Neufeld excited to take on the world in Lethbridge

Gimli product B.J. Neufeld and his Calgary-based teammates Kevin Koe, Colton Flasch and Ben Hebert are preparing for the world men’s curling championship, which begins March 30 in Lethbridge, Alta. Michael Burns / Curling Canada

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The memory bank is a little light for B.J. Neufeld when it comes to what he remembers from the 1992 men’s world curling championship.

“I don’t remember too much of it,” he admitted.

Neufeld’s father Chris was a second on the Team Canada squad skipped by Vic Peters that topped the round-robin standings with a 7-2 record at that year’s worlds in Garmisch-Partenkirchen, Germany, only to lose 4-3 to Scotland’s Hammy McMillan and return home with bronze.

Twenty-seven years later, Neufeld will wear the Maple Leaf at worlds after capturing his first Canadian men’s curling title, raising the Brier tankard alongside his Alberta teammates Kevin Koe (skip), Colton Flasch (second) and Ben Hebert (lead) following a thrilling 4-3 victory over Team Wild Card’s Brendan Bottcher at Westoba Place in Brandon on March 10.

“I think it actually probably sunk in pretty soon after the game was over,” Neufeld told The Interlake Spectator. “Going over to my family and sharing that moment with them, that’s basically the ultimate moment there. You dream of being able to do that and emotion overcomes you. It’s just one of those things that you can’t really explain how amazing it feels and all the hard work you put in before to give yourself a chance to be a Canadian champion. 

“For me, it probably sunk in after reflecting on it after a couple of weeks gone by.”

Trading in the Manitoba yellow for Alberta blue netted Neufeld, who is originally from Gimli but now calls Winnipeg home, a national championship and he was grateful for the support as his team battled for the title in Manitoba.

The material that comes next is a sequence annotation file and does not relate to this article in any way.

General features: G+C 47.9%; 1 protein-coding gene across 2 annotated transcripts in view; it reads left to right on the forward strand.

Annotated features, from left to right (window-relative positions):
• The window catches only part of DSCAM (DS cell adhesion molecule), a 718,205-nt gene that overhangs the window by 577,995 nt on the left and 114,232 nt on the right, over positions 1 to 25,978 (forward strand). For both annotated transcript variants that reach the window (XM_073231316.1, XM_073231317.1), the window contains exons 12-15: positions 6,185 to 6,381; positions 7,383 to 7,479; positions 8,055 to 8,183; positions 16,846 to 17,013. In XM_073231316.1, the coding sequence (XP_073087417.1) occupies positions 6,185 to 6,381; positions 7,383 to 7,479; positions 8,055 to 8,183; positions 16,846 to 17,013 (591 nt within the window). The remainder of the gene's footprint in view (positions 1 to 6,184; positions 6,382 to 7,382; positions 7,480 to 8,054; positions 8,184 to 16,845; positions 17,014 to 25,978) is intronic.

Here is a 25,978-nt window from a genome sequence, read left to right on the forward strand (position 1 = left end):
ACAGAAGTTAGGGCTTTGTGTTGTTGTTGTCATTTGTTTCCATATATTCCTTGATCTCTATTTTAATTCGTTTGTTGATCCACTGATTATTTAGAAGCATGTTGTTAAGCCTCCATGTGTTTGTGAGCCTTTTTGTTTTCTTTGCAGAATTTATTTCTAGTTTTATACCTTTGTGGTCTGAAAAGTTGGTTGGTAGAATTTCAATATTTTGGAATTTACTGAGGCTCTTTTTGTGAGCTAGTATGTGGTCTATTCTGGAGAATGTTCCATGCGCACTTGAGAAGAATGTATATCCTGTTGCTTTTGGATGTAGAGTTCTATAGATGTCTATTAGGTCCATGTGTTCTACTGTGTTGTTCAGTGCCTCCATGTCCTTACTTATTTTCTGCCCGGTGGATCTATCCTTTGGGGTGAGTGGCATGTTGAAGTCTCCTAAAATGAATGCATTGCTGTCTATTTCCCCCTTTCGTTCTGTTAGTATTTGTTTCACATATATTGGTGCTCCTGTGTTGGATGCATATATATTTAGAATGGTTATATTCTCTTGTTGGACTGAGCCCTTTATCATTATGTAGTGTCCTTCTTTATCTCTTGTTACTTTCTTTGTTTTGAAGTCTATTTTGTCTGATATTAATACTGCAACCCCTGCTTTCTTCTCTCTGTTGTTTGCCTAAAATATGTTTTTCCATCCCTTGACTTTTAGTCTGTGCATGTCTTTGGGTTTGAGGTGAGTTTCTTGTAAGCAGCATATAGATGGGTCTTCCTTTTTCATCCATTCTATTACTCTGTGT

“Just to have that connection still involved in winning was pretty special,” he said. “There’s no doubt that I’m a proud Manitoban and will wear the buffalo with pride. The only bittersweet part of it was not doing it for Manitoba. 

“To have a hometown crowd and really feel the support once Mike (McEwen)’s team was out, I really felt like the crowd got behind us and supported us really strongly. It was great to have that connection still for the week.”

Neufeld and company enter worlds riding an 18-game winning streak — five straight wins at Alberta playdowns and a perfect 13-0 mark at the Brier — and he said the key has been consistency.

“Obviously, we are not having any really bad games. Kevin is making timely shots, Colton makes a timely shot, I make a timely shot, or Ben makes a really good tick in the last end,” Neufeld said. “We are finding ways to make the shots that really matter in a game, or swing the game in a certain direction.

“We’re also getting good breaks along the way. We can’t have runs with 20 games in a row and not have some really good breaks. You need that because all it takes is one really small bad break to lose a game here or there.”

The world championship will be held in Lethbridge, Alta., from March 30 to April 7, with Canada taking on South Korea (Kim Soo-hyuk) and Russia (Sergey Glukhov) on the opening day of competition.

Neufeld, who is the head professional of Larters at St. Andrews Golf & Country Club, is looking forward to soaking in the atmosphere of worlds on home soil.

“I think it’s going to be an amazing experience. To have a hometown crowd behind you it does nothing but amp you up a little, and if you are feeling a little lethargic or low on energy that crowd can really pump you up and get you through some tough moments,” he added. “It’s a cool moment to have people cheering for you … and we’re really looking forward to putting on a good show for our hometown fans.”

As for any words of wisdom from his father, Neufeld said Chris hasn’t given him any advice on what to expect at worlds, and is enjoying being a proud parent, rooting on his son’s team as they try to give Canada its first title since 2017.

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